1. The question for decision in this Rule is, whether a transferee of immoveable property, which has been attached in execution of a decree for money, is competent to make an application for cancellation of the sale under Rule 89 of Order XXI of the Code of 1908. The decree-holder attached the disputed property on the 30th July 1914. On the 9th September 1914, the judgment-debtor transferred the property to the opposite party. On the 11th December 1914, the property was put up to sale in execution of the decree and was purchased by the petitioner. On the 7th January 1915, the transferee from judgment-debtor applied under Order XXI, Rule 89. The execution Court on the 20th February 1915 held that he had no locus standi and dismissed his application. On appeal the District Judge reversed his order on the 25th April 1916. We are now invited to hold that the District Judge should have affirmed the view of the Primary Court, that the transferee from the judgment-debtor had no locus standi to make an application under Rule 89, No question has been raised before us as to the competence of the District Judge to entertain the appeal presented to him.
2. Rule 8.9 provides that an application for cancellation of a sale may be made by any person, either owning the property sold in execution or holding an interest therein by virtue of a title acquired before such sale. The opposite party contends that he was at the time when he made the application the owner of the property within the meaning of the Rule, and that in any event, he held an interest therein by virtue of ft title acquired before the execution sale. The petitioner answers that the title was not operative against the decree-holder under Section 64 and Order XXI, Rule 54, and consequently not also against him, as he has purchased at the instance of the decree-holder. Special stress is laid upon Rule 54, which provides in Sub-rule (1) that where property is immoveable, the attachment shall be made by an order prohibiting the judgment-debtor from transferring or charging the property in any way, and all persons from taking any benefit from such transfer or charge. The contention is that a person who, in violation of Rule 54, Sub-rule (1), takes attached property, acquires no title or interest therein, not only as against the decree-holder at whose instance the attachment was effected, but also as against the purchaser at the execution sale held on the basis of such attachment. In our opinion, this contention is too broadly expressed. Section 64 defines the effect of a purchase made in contravention of Sub-rule (1) of Rule 54. In the Code of 1882, the provision corresponding to Rule 54 appeared as Section 274 and was followed by Section 276 now replaced by Section 64. The effect of Section 64 is not to invalidate for all purposes a transfer of property which has been previously attached. The effect is of a limited character and is best described in the terms used by the Legislature in Section 64. Where an attachment has been made any private transfer, or delivery of property attached or of any interest therein and any payment to the judgment-debtor of any debt, dividend or other money contrary to such attachment shall be void as against all claims enforceable under the attachment. That this rule has a restricted application was pointed out by the Judicial Committee in the ease of Anund Loll Doss v. Jullodhur Shaw 14 M.L.A. 543 : at P. 549 : 10 B.L.R. 134 (P.C.) : 17 W.R. 313 : 2 Suth. P.C.J. 559 : 3 Sar.P.C.J. 81 : 20 E.R. 888, where Sir Robert Collier discussed the effect of Section 240 of Act VIII of 1859, which used even stronger terms than what finds a place in Section 64, and enacted that 'a private alienation of an attached property, whether by sale, gift or otherwise, during the continuance of the attachment, shall be null and void.' Sir Robert Collier put this question are these words to be taken in the widest possible sense, i. e., null and void against all the world including even the vendor, or to be taken in the comparatively limited sense attached to them by the Courts in India? He then adopted the language of Sir Barnes Peacock in the judgment under appeal Anand Chandra v. Radhamohan Shaw 2 B.L.R. (F.B.) 49 : 11 W.R. 10 and held that the object was to make the sale null and void so far as it might be necessary to secure the execution of the decree and, therefore, related only to alienation which would affect the creditor who obtained the attachment. The same view was affirmed with reference to the corresponding provision in subsequent Codes, in the case of DinoBundu Shaw Choudhry v. Jogmoya Dasi 29 C. 154 : at p. 166 : 10 M.W.J. 73 (P.C.) : 4 Bom.L.R. 238 : 29 I.A. 9 : 6 C.W.N. 209. In the case before us, there is no question of protection to the decree-holder or the enforcement of the claim under the attachment. The effect of the application under Rule 89, if granted, is forthwith to satisfy the entire decree. It may be that in some instances the effect is to place the decree-holder in a better position than he occupies under the execution sale. For instance, it is conceivable that the execution sale might not have realised an amount sufficient to satisfy the entire decree. If an application is made under Rule 89 and is allowed, the first condition for the grant of the application is that the entire decree should be satisfied. Consequently, by no stretch of language can it be said that when an application is made in conformity with Rule 89, any question arises as to a claim enforceable under the attachment within the meaning of Section 64. We must hold accordingly that the transferee from the judgment-debtor after attachment became the owner of the property and un doubtedly acquired an interest therein within the meaning of Rule 89 and was competent to apply under that section.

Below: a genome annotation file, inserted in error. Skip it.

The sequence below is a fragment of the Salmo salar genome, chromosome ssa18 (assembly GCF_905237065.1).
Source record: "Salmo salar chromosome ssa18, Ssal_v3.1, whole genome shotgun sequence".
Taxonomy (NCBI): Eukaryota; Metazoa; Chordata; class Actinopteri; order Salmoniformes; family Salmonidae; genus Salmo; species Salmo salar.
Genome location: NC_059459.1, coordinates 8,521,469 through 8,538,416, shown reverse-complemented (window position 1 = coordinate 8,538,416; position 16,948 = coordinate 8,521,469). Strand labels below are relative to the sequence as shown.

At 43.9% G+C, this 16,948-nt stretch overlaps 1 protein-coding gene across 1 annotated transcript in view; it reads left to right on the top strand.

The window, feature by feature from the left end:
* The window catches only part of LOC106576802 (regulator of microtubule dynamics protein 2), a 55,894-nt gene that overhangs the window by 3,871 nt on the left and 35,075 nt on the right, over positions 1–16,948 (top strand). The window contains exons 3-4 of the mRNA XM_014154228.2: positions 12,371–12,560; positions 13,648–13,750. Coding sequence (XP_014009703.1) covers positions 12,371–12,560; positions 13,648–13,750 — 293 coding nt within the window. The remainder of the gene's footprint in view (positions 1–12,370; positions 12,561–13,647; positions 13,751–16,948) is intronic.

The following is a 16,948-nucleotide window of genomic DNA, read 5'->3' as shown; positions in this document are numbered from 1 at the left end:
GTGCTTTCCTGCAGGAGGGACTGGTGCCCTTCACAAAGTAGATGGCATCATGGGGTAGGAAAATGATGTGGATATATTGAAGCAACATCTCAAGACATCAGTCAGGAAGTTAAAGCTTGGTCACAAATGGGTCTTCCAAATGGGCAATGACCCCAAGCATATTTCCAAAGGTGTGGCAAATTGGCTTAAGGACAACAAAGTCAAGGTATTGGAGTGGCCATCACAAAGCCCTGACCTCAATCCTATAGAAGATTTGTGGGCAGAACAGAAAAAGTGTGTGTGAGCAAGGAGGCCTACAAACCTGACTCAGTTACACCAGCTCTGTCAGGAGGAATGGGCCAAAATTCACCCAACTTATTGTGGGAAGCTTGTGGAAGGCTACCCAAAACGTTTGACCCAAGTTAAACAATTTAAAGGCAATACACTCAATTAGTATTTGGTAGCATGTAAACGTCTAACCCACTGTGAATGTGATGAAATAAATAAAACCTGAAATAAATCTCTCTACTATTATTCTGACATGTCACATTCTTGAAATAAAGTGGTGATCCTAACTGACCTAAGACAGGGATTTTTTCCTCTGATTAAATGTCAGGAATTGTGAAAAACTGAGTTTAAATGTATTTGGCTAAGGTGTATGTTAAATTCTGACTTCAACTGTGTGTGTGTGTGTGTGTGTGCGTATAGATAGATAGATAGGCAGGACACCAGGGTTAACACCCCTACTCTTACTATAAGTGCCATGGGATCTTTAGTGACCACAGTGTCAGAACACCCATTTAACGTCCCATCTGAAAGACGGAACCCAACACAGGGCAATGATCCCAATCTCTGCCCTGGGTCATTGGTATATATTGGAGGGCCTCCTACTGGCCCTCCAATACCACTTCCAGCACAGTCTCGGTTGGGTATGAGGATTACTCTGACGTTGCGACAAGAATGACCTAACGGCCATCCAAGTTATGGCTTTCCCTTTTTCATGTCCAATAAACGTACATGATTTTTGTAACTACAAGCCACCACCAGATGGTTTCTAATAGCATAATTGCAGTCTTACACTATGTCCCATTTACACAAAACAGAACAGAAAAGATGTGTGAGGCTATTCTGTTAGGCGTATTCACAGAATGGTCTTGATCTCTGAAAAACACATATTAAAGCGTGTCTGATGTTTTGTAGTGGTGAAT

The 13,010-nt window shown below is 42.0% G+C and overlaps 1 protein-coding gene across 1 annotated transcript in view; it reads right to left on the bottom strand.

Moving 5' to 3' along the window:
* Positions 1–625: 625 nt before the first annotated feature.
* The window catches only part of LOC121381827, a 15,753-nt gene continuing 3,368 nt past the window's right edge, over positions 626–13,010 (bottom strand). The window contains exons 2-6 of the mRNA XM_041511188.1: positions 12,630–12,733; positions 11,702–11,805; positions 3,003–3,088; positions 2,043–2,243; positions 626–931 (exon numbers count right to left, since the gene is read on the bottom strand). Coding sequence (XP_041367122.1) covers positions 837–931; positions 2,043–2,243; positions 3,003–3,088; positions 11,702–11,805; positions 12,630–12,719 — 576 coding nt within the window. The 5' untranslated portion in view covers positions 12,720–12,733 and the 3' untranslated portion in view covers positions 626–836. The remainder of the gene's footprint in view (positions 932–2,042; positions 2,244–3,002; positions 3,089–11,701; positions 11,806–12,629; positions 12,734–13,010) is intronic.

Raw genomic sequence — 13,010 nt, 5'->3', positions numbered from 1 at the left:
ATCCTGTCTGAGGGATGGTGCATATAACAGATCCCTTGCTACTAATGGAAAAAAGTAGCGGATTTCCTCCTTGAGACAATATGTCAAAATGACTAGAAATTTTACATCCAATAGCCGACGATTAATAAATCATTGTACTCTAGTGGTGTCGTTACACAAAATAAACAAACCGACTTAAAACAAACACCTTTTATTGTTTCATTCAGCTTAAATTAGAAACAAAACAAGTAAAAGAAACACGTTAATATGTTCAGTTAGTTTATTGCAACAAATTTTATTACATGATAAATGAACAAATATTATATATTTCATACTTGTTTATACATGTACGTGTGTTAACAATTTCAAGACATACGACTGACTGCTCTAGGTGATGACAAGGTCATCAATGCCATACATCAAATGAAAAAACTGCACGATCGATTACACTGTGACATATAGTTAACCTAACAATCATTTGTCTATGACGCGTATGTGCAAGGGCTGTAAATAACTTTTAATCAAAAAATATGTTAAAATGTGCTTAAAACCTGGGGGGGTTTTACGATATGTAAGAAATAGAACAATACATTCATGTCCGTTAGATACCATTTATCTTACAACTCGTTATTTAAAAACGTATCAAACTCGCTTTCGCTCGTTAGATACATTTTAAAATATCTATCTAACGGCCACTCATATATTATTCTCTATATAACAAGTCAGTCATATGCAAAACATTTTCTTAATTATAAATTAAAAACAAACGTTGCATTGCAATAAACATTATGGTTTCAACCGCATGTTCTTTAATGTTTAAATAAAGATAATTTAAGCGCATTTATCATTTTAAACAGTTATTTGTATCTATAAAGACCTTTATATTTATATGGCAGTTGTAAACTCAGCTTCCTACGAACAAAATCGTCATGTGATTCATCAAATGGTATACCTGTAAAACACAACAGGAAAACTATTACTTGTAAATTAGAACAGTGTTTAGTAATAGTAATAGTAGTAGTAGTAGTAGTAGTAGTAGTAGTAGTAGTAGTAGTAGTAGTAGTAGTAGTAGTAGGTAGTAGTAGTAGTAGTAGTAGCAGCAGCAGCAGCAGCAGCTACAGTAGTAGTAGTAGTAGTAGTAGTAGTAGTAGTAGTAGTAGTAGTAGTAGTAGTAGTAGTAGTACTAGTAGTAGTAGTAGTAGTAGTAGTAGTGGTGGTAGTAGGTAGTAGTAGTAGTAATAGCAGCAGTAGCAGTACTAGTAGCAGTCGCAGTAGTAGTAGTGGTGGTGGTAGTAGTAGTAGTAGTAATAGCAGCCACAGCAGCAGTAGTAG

3. The result is that this Rule is discharged with costs, one gold mohur.